The U.S. trade deficit worsened in the final three months of the year, climbing to $32 billion, as U.S. exports and imports hit record levels, the government reported Tuesday.
The Commerce Department said the deficit from October through December swelled 10% from a third-quarter deficit of $29.17 billion.
The trade deficit had shown steady improvement through the first three quarters of 1988, helping to push the deficit for the entire year down to $126.5 billion, 21.7% below the all-time high of $160.28 billion set in 1987.
Although economists were pleased with the big improvement for the year, they expressed fears that the improvement has stalled and will hold back overall economic growth in 1989.
“The trade deficit has stopped improving,” said David Wyss, an economist with Data Resources Inc. of Lexington, Mass. “We made some big gains in exports in 1987 and 1988, but they haven’t been enough to balance our big appetite for imports.”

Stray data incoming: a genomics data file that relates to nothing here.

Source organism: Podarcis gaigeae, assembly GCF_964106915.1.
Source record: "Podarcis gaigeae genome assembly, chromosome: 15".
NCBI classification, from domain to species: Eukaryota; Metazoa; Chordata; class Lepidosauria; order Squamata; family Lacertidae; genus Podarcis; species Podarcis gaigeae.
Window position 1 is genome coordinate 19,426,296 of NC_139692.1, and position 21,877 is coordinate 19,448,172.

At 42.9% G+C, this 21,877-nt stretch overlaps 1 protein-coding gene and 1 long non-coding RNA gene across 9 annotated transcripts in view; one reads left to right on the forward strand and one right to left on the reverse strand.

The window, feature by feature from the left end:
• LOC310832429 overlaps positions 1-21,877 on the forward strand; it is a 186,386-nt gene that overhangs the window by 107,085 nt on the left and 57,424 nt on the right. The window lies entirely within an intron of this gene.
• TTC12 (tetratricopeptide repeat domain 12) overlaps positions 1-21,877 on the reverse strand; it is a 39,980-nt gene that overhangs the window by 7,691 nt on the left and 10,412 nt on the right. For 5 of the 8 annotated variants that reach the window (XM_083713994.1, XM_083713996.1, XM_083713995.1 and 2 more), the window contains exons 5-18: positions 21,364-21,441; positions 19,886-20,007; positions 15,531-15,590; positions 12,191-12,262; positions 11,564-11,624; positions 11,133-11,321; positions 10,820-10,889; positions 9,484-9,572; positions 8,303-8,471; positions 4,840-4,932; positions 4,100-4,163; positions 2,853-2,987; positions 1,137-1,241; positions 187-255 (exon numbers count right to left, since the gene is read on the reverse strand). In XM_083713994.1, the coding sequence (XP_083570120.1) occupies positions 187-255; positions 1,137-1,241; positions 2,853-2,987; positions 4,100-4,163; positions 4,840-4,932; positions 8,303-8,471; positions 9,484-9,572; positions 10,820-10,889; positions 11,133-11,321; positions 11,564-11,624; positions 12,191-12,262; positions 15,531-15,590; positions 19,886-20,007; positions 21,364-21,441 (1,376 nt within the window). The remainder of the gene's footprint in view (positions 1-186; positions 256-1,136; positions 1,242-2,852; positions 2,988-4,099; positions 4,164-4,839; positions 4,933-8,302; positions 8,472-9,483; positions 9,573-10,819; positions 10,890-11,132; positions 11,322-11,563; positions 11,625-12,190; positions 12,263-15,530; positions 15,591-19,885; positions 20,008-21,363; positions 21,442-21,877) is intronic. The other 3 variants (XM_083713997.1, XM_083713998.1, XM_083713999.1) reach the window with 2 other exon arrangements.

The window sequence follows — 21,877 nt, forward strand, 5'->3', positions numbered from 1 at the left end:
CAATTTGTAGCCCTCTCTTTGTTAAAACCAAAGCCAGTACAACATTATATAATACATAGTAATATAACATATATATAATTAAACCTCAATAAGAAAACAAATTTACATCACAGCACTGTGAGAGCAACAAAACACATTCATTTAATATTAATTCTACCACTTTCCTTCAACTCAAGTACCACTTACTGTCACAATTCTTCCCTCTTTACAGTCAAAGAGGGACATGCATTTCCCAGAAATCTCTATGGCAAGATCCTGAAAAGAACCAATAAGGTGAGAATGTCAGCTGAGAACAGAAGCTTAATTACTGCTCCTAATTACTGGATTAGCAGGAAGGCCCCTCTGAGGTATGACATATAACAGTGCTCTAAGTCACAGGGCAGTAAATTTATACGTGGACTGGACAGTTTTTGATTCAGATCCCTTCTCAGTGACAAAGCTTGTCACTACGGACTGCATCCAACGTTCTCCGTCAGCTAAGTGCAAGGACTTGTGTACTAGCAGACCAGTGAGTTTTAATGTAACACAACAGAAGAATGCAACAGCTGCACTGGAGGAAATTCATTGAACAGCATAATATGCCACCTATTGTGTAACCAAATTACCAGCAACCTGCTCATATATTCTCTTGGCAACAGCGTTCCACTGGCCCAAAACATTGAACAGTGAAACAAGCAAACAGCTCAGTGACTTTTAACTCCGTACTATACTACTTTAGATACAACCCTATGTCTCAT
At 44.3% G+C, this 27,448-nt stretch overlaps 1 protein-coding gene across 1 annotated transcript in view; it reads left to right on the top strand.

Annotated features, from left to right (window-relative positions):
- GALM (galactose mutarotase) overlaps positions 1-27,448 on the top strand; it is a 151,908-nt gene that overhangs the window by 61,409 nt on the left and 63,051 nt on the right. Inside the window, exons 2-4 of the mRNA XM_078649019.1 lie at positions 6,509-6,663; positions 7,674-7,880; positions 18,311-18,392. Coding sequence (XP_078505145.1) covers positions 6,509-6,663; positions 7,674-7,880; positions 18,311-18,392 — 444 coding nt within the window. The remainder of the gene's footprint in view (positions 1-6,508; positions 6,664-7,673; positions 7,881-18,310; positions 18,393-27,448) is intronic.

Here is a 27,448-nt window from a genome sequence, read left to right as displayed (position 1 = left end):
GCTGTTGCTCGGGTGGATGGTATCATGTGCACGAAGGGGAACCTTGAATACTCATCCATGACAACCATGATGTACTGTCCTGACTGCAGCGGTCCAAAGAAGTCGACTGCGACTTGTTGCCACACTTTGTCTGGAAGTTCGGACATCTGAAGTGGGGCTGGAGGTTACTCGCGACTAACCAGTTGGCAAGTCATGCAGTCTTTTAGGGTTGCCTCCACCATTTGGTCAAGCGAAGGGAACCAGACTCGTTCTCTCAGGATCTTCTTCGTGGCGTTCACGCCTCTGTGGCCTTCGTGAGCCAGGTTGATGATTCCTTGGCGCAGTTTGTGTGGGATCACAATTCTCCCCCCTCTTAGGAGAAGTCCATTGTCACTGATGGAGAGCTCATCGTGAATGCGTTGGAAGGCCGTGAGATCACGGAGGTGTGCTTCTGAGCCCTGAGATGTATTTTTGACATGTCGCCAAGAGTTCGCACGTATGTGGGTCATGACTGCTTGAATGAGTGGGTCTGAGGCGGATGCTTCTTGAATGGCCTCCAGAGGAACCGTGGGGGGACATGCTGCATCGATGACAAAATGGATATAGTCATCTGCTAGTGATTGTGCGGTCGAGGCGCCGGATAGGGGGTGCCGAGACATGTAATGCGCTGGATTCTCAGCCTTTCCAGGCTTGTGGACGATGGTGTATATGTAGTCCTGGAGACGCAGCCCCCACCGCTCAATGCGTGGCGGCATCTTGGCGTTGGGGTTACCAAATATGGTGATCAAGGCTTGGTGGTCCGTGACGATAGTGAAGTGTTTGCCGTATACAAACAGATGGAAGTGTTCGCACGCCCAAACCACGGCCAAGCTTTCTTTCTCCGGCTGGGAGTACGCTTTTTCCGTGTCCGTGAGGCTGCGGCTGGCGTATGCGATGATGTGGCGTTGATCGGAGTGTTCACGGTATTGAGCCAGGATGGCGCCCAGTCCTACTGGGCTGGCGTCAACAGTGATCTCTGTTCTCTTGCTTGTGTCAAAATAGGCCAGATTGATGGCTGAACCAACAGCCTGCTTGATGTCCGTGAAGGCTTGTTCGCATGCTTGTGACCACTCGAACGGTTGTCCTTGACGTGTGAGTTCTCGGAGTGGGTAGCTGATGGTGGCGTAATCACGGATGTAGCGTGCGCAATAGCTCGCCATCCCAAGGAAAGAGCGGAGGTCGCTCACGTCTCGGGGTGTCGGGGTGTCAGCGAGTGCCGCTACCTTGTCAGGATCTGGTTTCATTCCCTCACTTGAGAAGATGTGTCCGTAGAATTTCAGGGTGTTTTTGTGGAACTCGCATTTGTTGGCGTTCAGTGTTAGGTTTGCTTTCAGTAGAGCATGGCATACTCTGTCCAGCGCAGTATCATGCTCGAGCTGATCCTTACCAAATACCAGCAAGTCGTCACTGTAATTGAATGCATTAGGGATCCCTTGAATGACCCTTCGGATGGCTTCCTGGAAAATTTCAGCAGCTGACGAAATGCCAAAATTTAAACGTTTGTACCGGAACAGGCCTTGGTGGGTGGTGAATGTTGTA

Tuesday’s figures confirmed an improvement noted in the Commerce Department’s monthly merchandise trade reports. Those figures showed the deficit declining to $137.34 billion in 1988, down from $170.3 billion in 1987.
The new report, which measures trade on a balance-of-payments basis, has smaller figures because it subtracts shipping costs and military sales.
Another measure of trade, contained in the report on the gross national product released Tuesday, also showed a worsening in the deficit for fourth quarter 1988. Unlike the other trade figures, the GNP report removes the effects of inflation from the import and export numbers.